1. The NRR (noise reduction rating) is determined by “experimenter” fit, not user fit, and trained listeners during the testing period. This results in inflated protection numbers compared to real-world protection.
2. Any disruptions in the protector/skin seal will greatly reduce the effectiveness. Think eye glass temple bars, lots of hair, ear wax, etc. A 5% leak results in a 50% reduction in effectiveness.
3. Double protection gives only 5-10 dB extra protection.
4. Bone conduction gives about 50 dB protection so hearing protectors are the weak link[.]
5. Keep the protectors in/on your ears. Over 8 hours, if you remove them for only 30 minutes (cumulative), the effective protection is cut in half.

So, if you are using a really good muff with NRR of 33 and a foam plug with NRR of 27, the real-world NRR would be about 35 dB, at best. This would attenuate a gunshot by that amount. The key is time versus exposure. Limit the exposure and you limit the dose.” — DelS


“Personally, I use Etymotic Research GSB-15 electronic blast protectors. They are rated at 26-28 dB, but inserted correctly, with the correct fitting tip, approach 38 dB. And, they have a compressor amplifier that allows you to hear soft sounds normally and with very high fidelity. As the sound level goes up, the gain goes down till at an ambient sound pressure level of around 90 dB SPL, the gain is unity, or what comes in goes to the ear canal. However, once the sound level gets to 117dB SPL, the amplifier cannot go higher. So, if you are firing a large rifle with an impulse noise of around 160 dB SPL, your ear only hears 117 dB SPL of that for an effective attenuation of about 40 dB. RIGHT! about the same as the mastoid bone! Can’t get any better than that.

What gives me the right to say all these things? First, a BSEE as well as the graduate course in Audiology and a hearing aid dispensers license. And working in research and product development for the ear the last decade of my career.” — Norm Matzen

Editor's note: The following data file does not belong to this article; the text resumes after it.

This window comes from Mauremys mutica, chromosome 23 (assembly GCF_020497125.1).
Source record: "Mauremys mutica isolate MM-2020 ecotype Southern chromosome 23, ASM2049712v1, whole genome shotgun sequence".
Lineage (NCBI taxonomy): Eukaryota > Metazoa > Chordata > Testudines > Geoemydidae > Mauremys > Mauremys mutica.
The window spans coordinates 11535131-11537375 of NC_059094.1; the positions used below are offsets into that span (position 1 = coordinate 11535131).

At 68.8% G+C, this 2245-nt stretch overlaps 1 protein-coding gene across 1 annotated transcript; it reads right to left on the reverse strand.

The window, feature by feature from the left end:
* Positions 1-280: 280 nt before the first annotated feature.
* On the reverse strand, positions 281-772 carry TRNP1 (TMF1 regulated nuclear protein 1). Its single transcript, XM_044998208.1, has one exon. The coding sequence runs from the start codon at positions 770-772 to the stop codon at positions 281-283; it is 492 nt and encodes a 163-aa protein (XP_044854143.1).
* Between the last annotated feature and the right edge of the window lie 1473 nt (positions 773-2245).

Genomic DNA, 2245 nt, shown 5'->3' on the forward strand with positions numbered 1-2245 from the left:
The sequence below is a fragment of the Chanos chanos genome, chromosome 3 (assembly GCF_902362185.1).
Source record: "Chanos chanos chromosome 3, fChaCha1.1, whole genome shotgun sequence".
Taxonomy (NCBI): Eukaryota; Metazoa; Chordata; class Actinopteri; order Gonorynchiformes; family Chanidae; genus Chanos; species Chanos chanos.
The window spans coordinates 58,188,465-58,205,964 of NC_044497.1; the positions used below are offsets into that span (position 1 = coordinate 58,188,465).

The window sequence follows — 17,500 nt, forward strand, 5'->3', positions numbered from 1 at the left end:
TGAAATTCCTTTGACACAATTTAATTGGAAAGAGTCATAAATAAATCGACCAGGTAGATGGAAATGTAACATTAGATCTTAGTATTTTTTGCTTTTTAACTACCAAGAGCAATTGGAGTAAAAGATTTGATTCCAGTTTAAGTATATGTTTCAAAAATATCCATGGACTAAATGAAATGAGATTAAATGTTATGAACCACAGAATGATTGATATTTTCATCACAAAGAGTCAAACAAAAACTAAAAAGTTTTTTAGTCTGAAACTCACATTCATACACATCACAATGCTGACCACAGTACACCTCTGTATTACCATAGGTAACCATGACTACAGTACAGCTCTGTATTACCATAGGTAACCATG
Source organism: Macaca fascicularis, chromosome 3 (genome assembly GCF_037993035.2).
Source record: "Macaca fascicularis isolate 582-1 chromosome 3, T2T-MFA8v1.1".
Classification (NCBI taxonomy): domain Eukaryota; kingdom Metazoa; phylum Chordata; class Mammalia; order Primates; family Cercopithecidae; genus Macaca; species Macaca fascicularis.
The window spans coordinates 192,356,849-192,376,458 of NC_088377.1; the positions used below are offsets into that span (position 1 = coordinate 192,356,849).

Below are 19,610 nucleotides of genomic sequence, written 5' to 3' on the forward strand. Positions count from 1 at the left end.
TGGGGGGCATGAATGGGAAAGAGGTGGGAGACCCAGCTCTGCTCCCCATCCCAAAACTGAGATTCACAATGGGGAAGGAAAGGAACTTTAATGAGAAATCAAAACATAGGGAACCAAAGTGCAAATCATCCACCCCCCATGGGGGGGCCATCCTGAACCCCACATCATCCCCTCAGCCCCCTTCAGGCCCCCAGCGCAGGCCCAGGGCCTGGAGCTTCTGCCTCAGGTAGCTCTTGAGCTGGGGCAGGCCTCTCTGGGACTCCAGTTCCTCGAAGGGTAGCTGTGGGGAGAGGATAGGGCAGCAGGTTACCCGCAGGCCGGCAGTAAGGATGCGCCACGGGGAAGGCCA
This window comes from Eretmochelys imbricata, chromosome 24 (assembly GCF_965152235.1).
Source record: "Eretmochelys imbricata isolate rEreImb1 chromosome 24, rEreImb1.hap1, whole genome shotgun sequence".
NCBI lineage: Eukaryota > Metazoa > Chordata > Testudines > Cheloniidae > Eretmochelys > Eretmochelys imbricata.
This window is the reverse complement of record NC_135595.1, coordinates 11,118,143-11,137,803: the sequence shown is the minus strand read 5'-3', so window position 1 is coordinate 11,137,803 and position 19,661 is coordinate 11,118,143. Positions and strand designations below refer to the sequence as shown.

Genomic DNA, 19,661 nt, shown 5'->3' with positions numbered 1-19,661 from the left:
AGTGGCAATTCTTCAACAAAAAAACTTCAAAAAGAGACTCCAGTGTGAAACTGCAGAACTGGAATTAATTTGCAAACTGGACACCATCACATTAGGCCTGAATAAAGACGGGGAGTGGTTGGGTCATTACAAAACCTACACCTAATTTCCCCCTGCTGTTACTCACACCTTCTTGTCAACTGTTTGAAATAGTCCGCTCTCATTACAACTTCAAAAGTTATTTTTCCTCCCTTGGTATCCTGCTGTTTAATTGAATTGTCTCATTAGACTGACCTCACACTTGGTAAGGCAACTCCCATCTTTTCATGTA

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September 5th, 2013

Silencer Facts: 39 States Now Allow Sound Suppressor Ownership

Approximately 27,000 suppressors, also called “silencers” or “sound moderators”, are sold in the United States every year. That may surprise you because the main-stream media often incorrectly report that suppressors are illegal. In fact, suppressors are legal to own in 39 states, provided that the devices are acquired in compliance with federal and state laws (which are explained below). In most of those 39 states, owners of legally-acquired suppressors may use their “cans” for hunting. The American Silencer Institute (ASA) has created a graphic showing where suppressors are legal to own, and where they may be used for hunting. Take a look:

Silencer Jurisdictions Hunting map

SILENCER LEGALITY AND OWNERSHIP
Silencers are regulated under the National Firearms Act (NFA) of 1934, under the oversight of the Bureau of Alcohol, Tobacco, Firearms and Explosives (BATFE). To legally purchase/possess a silencer you must:

  • Be at least 21 years of age to purchase a silencer from a dealer.
  • Be at least 18 years of age to purchase a silencer from an individual on a Form 4 to Form 4 transfer (contingent on state laws).
  • Be at least 18 years of age to possess a silencer as a beneficiary of a trust or as a member of a corporation (contingent on state laws).
  • Be a resident of the United States.
  • Be legally eligible to purchase a firearm.
  • Pass a BATFE background check with a typical process time of 60-120 days.
  • Pay a one-time $200 Transfer Tax.
  • Reside in one of the 39 states that currently allows civilian ownership of silencers.

NOTE: In addition to these basic Federal rules regarding silencers, particular states may have additional registration requirements or other regulations. Check with a knowledgeable firearms attorney in your jurisdiction before beginning the process of buying a suppressor.

BENEFITS OF SILENCERS

NOISE REDUCTION
According to OSHA, the threshold for a hearing safe impulse noise is 140 dB. Without hearing protection, exposure to any impulse noise over 140dB causes varying degrees of permanent noise induced hearing loss, which can also lead to tinnitus. Most well-engineered silencers take the dB level of their host firearm well below 140 dB, making those silencers effective primary hearing safety devices. You should always still wear hearing protection (muffs or plugs) when using suppressors.

RECOIL REDUCTION
By containing the explosion at the muzzle, suppressors significantly reduce perceived recoil energy, reduce the rifle’s rearward movement on recoil, and reduce rifle torquing and muzzle flip. The reduction of recoil (and rifle torquing/hopping) lessens shooter fatigue and helps the shooter get his sight picture back on target rapidly after firing. With smaller calibers, a suppressor may enable the shooter to maintain a nearly-continuous sight picture, following the shot into the target. In addition, by reducing felt recoil (and muzzle blast), a suppressor can help inexperienced shooters avoid flinching.

Map Graphic by American Silencer Association.